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Navigating the FTC CARS Rule: All About Add-Ons

Navigating the FTC CARS Rule: All About Add-Ons

The FTC’s newly announced Combatting Auto Retail Scams Rule (or CARS Rule for short) has been a hot topic for dealers since it was announced in December. The CARS Rule will have a profound impact on dealership advertising, sales, and financing strategies prior to its effective date of July 30, 2024. KPA’s putting together a series of articles to help dealers educate themselves on the do’s and don’t of CARS Rule compliance. One of the four pillars of the CARS Rule (or, as we like to jokingly refer to them, the four horsemen of the apocalypse) the FTC is keeping an eye on add-on products.

We’ve been following the CARS Rule closely since it was first proposed. Here’s what you need to know.

What the FTC says about Add-Ons

According to the FTC, “Under the CARS Rule, a dealer may not charge for an add-on product or service if the consumer wouldn’t benefit from it.”

An add-on product cannot be presented to a customer unless it is disclosed that it is not required for purchasing or leasing the vehicle, and cannot be sold without the express, informed consent of the customer.

The penalties for violating the CARS Rule are steep.

Violations of the CARS Rule constitute unfair and deceptive acts and practices under Section 5 of the FTC ACT, and the FTC can impose penalties of $50,120 per violation.

What’s considered an add-on?

Add-on products that do not benefit customers cannot be offered. Add-on products or services are ones that are not provided to the consumer or installed on the vehicle by the vehicle manufacturer that the dealer, directly or indirectly, charges a consumer. 

The FTC notes a pretty egregious one…“Examples include charges for “nitrogen-filled tires” that contain no more nitrogen that naturally exists in the air.” 

But a more common add-on would be a service contract that duplicates the existing warranty coverage and Guaranteed Asset Protection (GAP) when the loan-to-value ratio would not result in a benefit.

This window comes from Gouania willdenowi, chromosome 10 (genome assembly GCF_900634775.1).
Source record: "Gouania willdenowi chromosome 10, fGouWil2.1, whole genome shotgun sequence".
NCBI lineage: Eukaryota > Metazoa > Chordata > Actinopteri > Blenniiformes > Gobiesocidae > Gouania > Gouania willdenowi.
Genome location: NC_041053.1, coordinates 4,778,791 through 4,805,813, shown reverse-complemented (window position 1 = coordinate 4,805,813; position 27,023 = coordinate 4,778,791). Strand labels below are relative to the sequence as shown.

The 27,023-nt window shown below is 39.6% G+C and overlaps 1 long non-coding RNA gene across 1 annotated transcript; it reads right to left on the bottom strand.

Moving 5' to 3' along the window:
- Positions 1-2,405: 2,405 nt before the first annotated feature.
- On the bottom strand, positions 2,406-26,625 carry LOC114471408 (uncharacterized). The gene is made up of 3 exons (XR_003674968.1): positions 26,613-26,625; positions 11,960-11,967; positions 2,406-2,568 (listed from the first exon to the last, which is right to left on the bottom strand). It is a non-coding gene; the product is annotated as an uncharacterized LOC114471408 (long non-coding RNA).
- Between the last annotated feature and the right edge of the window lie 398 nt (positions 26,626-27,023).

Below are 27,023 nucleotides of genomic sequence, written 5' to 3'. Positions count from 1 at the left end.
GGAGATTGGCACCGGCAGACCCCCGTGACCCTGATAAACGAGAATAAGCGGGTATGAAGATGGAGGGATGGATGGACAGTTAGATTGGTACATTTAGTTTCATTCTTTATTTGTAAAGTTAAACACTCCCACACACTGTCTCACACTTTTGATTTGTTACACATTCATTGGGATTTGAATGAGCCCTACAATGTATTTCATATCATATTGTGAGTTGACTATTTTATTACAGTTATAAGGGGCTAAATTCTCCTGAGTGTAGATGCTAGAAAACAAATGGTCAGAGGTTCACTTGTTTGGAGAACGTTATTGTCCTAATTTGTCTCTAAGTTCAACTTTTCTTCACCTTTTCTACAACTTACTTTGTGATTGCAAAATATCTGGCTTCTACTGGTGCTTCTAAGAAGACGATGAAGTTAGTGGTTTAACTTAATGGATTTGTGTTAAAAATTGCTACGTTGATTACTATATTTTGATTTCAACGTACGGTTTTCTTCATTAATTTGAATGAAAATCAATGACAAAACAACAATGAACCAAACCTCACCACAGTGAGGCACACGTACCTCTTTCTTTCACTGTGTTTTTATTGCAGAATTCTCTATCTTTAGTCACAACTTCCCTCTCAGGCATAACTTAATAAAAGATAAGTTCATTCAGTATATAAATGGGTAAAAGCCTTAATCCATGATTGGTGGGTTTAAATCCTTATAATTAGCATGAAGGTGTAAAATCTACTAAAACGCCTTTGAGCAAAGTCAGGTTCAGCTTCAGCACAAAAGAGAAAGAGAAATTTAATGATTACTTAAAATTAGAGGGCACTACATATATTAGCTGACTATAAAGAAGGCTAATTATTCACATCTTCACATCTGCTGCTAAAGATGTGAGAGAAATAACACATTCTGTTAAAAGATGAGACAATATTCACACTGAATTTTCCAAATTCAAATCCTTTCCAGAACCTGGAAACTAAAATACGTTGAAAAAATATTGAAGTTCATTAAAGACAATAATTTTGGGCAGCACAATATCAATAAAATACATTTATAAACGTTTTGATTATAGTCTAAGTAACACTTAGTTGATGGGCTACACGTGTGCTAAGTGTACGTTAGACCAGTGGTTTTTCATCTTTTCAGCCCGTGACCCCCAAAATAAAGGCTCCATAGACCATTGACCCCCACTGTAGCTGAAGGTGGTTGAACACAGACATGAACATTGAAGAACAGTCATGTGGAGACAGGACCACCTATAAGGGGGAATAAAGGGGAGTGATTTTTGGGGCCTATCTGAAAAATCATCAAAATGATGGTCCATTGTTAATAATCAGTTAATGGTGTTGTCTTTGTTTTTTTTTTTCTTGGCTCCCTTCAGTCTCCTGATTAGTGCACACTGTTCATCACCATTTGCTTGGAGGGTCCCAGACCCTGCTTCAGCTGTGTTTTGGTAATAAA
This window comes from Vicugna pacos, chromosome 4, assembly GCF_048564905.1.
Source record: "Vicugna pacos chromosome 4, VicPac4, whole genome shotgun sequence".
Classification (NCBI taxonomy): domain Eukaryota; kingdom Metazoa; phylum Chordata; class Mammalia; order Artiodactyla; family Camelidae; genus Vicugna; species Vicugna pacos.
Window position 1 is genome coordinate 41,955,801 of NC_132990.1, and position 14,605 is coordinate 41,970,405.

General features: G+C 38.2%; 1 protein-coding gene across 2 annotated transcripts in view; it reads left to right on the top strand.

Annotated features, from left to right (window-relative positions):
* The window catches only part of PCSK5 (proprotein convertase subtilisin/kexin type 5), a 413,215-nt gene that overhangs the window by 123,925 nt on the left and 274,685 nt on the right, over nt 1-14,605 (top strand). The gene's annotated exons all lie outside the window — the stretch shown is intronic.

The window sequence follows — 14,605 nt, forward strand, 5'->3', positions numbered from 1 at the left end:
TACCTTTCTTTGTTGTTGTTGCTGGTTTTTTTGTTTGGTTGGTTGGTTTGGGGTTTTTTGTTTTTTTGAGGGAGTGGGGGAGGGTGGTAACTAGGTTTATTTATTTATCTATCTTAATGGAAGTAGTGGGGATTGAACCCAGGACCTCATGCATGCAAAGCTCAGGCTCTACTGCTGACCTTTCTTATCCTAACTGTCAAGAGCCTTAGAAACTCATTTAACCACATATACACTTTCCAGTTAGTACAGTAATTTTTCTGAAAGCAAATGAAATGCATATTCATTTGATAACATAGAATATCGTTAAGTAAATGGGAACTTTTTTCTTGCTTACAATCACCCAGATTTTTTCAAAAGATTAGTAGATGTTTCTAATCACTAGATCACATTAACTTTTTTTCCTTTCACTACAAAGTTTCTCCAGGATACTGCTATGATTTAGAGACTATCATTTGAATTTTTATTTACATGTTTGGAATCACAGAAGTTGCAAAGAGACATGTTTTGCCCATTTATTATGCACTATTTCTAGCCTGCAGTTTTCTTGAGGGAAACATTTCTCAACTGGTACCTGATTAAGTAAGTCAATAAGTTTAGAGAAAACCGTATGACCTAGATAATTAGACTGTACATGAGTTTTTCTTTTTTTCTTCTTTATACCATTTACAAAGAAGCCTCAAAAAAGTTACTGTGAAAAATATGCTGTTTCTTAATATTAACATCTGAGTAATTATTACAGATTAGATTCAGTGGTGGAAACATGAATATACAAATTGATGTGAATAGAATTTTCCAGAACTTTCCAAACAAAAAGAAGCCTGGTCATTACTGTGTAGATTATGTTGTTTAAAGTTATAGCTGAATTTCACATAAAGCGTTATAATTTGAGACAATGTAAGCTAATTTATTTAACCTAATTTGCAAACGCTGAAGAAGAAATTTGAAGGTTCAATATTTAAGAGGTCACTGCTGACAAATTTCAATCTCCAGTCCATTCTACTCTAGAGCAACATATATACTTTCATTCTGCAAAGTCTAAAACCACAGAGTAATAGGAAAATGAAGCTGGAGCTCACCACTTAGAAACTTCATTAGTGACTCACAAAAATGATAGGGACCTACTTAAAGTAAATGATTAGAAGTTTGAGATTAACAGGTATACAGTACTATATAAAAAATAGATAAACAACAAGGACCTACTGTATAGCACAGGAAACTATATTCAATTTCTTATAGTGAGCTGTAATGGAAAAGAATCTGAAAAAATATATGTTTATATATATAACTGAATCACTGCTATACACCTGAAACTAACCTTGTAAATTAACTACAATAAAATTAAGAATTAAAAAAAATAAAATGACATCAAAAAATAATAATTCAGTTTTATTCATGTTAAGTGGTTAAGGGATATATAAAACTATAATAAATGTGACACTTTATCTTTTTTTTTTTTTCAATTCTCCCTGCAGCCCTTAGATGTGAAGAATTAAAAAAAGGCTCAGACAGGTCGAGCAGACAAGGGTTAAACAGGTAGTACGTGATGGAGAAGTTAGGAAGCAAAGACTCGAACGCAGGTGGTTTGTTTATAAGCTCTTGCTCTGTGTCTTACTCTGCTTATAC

If the add-on product would benefit the customer, it would need to be disclosed to the customer that the add-on product is not required and that the customer can purchase or lease the vehicle without the add-on product.  

In order to sell the add-on product requires two more things:

  • additional disclosures about the add-on product’s pricing, and 
  • the “express, informed consent” of the customer to purchase the add-on product. 

The add-on product’s pricing disclosure must include 

  • what the charge is for, and 
  • the amount of the charge, including all fees and costs to be charged to the customer over the period of repayment (with and without the product or service).  

Express informed consent requires more than just a signed or initial document, a prechecked box, or an agreement obtained through a practice designed to impair or remove choice; it requires an interactive process with the customer.

Stay on the Right Side of the CARS Rule with Help from KPA

KPA has been working on its CARS Rule Solution ever since the proposed rule was first announced, and is the ONLY solution offering:

  • Professional and automated website scans to help find and remediate violations of CARS, TILA, Reg M, Reg Z, and more, before vehicle delivery 
  • Remote and onsite deal jacket auditing 
  • Employee CARS Rule training, along with other advertising, sales, and F&I trainings
  • Employee Assessments 
  • CARS Policies 
  • Consumer Complaint Management System 
  • Electronic archive for sales and marketing materials

We’ve been providing advertising, sales, and F&I solutions for over a decade, and KPA’s CARS Solution will help you navigate and comply with CARS well before July 30, 2024.

Schedule a meeting today >  

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About The Author

Toby Graham

Toby manages the marketing communications team here at KPA. She's on a quest to help people tell clear, fun stories that their audience can relate to. She's a HUGE sugar junkie...and usually starts wandering the halls looking for cookies around 3pm daily.

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